Americans Distrust Media More than Ever

September 29, 2010

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Analytics, Automated & MarTech | Data-driven | Household Income | Magazines | Media & Entertainment | Newspapers | Radio | Television

A record 57% of Americans say they have little or no trust in the mass media to report the news fully, accurately, and fairly, according to a new Gallup poll.

Distrust in Media is Long-term Trend
2010 marks the fourth straight year a majority of Americans distrust the impartiality of the media. The 57% of Americans who express little or no trust in the mass media is slightly higher than the 56% recorded in 2009, while the 43% of Americans who express a great deal or fair amount of trust ties the record low.

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Liberal Bias Perception Holds Steady
Nearly half of Americans (48%) say the media are too liberal, tying the high end of the narrow 44% to 48% range recorded during the past decade. One-third say the media are just about right, while 15% say they are too conservative.

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Overall, perceptions of bias have remained quite steady during a period of significant change for the media, marked by the growth of cable and Internet news sources. Americans’ views now are in fact identical to those in 2004, despite the many changes in the industry since then.

Dems, Liberals More Trusting
Democrats and liberals remain far more likely than other political and ideological groups to trust the media and to perceive no bias. Fifty-nine percent of Democrats express a great deal or fair amount of trust, compared to 39% of independents and 32% of Republicans. Similarly, 54% of liberals express a great deal or fair amount of trust, compared to 47% of moderates and 33% of Republicans.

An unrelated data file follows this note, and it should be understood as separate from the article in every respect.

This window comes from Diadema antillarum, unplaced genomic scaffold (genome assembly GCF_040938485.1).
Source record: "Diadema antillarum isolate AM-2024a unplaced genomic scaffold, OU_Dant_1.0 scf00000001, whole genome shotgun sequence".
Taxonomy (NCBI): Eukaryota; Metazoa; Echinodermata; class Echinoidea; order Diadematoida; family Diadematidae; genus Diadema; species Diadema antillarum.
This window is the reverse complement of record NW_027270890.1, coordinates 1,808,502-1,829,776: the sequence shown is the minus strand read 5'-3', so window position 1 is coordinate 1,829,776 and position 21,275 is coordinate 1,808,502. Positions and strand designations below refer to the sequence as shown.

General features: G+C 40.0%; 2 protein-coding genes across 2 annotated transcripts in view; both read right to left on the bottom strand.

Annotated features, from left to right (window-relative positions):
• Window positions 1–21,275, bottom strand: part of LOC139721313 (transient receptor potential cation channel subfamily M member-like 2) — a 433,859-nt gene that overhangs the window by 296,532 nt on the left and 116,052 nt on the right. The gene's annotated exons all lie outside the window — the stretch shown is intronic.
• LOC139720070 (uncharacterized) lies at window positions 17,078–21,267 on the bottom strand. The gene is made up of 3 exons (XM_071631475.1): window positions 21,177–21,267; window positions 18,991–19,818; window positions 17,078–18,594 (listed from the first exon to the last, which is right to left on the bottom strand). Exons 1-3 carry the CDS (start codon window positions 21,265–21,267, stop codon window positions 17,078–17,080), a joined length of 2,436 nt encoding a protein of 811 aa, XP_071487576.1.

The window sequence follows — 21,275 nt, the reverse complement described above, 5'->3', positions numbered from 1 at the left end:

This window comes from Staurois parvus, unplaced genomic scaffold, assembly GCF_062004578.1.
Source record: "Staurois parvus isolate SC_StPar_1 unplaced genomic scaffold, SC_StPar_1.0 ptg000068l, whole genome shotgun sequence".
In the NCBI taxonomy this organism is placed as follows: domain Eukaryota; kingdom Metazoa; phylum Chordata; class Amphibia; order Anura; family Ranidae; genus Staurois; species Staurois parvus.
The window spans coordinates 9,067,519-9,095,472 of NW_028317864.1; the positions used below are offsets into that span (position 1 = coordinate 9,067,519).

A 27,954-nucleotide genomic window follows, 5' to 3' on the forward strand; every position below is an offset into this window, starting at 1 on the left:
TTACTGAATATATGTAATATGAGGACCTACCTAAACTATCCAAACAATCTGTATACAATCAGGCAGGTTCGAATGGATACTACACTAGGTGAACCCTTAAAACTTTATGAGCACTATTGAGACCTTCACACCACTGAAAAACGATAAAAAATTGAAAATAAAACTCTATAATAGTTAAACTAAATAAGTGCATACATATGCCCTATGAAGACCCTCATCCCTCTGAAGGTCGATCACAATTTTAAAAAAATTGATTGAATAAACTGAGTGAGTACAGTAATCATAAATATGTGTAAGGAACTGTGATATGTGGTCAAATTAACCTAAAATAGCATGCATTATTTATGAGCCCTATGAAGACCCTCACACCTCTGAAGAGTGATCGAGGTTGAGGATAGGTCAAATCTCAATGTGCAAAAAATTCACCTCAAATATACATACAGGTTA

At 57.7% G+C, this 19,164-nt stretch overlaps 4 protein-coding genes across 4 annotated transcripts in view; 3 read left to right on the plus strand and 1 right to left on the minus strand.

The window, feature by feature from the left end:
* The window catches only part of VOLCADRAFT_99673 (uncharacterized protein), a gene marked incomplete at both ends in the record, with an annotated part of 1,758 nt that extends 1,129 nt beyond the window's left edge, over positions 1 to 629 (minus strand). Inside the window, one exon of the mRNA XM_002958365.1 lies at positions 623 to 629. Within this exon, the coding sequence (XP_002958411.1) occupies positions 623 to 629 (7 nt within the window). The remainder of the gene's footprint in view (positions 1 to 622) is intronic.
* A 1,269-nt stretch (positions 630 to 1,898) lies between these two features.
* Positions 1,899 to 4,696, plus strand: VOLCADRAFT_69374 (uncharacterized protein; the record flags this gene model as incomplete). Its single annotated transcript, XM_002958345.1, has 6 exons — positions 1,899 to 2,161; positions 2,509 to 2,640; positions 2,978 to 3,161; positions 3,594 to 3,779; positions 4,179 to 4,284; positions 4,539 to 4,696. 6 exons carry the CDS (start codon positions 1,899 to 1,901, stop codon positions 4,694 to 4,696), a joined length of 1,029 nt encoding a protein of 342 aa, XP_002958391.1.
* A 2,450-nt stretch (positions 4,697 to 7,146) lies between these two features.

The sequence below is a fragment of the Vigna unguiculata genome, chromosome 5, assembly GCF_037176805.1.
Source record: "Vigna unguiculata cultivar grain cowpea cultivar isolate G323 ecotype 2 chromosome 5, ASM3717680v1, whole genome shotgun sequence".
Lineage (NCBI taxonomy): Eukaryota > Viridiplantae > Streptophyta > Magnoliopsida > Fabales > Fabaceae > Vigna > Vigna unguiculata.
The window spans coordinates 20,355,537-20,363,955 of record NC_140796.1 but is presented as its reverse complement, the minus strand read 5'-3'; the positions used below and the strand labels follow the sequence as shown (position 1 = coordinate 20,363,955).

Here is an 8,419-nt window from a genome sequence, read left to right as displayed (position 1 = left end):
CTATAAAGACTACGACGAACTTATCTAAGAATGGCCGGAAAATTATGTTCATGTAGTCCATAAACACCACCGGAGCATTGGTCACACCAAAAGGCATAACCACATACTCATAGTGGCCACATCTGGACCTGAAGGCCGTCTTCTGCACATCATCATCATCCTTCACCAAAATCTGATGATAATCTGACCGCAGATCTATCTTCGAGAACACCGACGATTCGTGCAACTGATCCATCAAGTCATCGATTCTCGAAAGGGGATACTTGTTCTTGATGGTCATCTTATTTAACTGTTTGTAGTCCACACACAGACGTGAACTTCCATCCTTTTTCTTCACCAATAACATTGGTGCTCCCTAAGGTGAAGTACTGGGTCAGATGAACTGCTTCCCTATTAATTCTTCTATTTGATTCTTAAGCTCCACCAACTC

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Less Educated, Wealthy More Trusting
Lower-income Americans and those with less education are generally more likely to trust the media than are those with higher incomes and more education. A Gallup subgroup analysis of these data suggests that three demographic groups key to advertisers: adults aged 18 to 29, Americans making at least $75,000 per year, and college graduates, lost more trust in the media in the past year than other groups, but the sample sizes in this survey are too small to say so definitively.

Daily Time with News Grows to 70 Minutes
As was the case in 2000, people now say they spend 57 minutes on average getting the news from TV, radio or newspapers on a given day, according to data from the Pew Research Center. But today, they also spend an additional 13 minutes getting news online (this figure was essentially nil in 2000), increasing the total time spent with the news 22.8% to 70 minutes.

About the Data: Results for this Gallup poll are based on telephone interviews conducted Sept. 13-16, 2010, with a random sample of 1,019 adults, aged 18 and older, living in the continental U.S., selected using random-digit-dial sampling. The question on whether the media are too liberal, too conservative, or just about right is part of a USA Today/Gallup poll series conducted as part of the same survey.

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